Why Did ISIS Target Paris?
Journalist Barry Lando explains how French airstrikes on ISIS, its military presence in Africa, and contentious relationship with its Muslim community planted the seeds for an attack
JESSICA DESVARIEUX, PRODUCER, TRNN: Welcome to the Real News Network. I’m Jessica Desvarieux in Baltimore.
Authorities in Paris are continuing their manhunt for suspects involved in Friday’s devastating attacks. The New York Times is reporting that two are dead in a raid seeking a top suspect, which resulted in one woman blowing herself up. Meanwhile many, including French President Francois Hollande, have come out for an extension of the state of emergency there in France.
Now joining us to give us the latest from Paris is Barry Lando. Barry is the author of the book The Watchman’s File, and he’s also a former producer of the CBS show 60 Minutes. Thank you so much for joining us, Barry.
BARRY LANDO: Thank you.
DESVARIEUX: So Barry, just give us the latest. We know there are still so many questions that don’t have answers. But can you speak to what we do know about the attack? And I can imagine there must be a sense of reflection there in France. What are the French people asking themselves? Are they asking why France?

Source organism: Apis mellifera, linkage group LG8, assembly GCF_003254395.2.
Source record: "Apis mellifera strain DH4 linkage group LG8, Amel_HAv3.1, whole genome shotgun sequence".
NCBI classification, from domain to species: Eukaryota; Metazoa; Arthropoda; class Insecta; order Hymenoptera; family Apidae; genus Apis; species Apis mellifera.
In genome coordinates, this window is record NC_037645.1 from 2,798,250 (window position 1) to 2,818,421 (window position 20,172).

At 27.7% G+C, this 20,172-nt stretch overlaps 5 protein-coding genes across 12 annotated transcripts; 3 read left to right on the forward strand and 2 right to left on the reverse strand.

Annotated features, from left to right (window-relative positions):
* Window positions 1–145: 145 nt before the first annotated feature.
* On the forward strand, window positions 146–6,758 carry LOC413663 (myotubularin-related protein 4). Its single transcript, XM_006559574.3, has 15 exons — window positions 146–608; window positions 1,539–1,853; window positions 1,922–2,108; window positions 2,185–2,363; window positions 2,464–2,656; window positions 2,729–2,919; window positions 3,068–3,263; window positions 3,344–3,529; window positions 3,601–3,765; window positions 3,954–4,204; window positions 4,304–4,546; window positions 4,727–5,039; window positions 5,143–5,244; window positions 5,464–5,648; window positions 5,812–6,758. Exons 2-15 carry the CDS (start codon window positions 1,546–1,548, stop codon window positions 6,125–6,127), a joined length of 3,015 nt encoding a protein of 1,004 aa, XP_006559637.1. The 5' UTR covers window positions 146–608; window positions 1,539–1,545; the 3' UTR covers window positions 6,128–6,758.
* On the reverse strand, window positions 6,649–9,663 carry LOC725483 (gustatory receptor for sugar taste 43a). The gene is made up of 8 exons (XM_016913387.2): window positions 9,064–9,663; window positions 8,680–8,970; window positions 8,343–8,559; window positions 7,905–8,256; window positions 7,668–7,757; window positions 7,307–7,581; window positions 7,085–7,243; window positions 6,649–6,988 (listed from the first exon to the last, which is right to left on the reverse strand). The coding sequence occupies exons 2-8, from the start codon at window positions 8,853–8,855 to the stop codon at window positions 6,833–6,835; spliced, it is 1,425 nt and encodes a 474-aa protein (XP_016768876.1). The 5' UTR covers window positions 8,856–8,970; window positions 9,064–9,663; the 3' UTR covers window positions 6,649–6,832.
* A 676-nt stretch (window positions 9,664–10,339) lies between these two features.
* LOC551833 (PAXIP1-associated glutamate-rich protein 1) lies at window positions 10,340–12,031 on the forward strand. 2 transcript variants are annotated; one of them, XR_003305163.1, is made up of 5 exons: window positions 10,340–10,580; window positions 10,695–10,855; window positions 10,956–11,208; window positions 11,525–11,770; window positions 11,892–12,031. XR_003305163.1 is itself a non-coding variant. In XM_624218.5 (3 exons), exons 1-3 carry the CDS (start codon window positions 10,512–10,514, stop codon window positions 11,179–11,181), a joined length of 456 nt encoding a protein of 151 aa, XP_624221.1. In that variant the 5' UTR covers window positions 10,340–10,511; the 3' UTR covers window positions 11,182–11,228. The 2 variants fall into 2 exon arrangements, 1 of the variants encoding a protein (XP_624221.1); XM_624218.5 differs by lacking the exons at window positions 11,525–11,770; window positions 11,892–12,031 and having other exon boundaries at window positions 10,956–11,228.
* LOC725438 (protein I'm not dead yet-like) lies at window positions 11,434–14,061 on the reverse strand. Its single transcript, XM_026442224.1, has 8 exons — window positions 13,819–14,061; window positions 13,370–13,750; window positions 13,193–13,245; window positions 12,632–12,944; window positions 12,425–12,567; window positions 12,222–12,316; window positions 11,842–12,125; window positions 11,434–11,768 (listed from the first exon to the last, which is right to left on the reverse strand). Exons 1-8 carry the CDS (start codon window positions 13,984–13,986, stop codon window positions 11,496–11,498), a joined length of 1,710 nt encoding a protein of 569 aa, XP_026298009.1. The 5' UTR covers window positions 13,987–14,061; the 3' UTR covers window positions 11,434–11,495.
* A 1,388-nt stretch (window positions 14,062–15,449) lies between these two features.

LANDO: I think at first some of them were asking why France, but really not any longer. It’s very clear that I think to most, why France? Immediately why France because France has been taking the lead in attacking ISIS militarily in Syria, and France has also been very active in North Africa, in the Maghreb, over the last couple of years fighting Islamic radicals in that part of the world as well. So that France has that, that military history. It’s probably second only to the United States as far as the amount of its being aggressive against ISIS militarily, and also then there’s the background of French–the relationship between France’s Muslim population and the rest of France, too. There’s been some tensions between it over the years, tensions have been growing. And as a result of that a number of young people of Muslim descent were attracted by ISIS’ call and went to Syria, and gone to North Africa also to fight France there, or to become part of the new Islamic homeland in, that’s been declared in Iraq and Syria.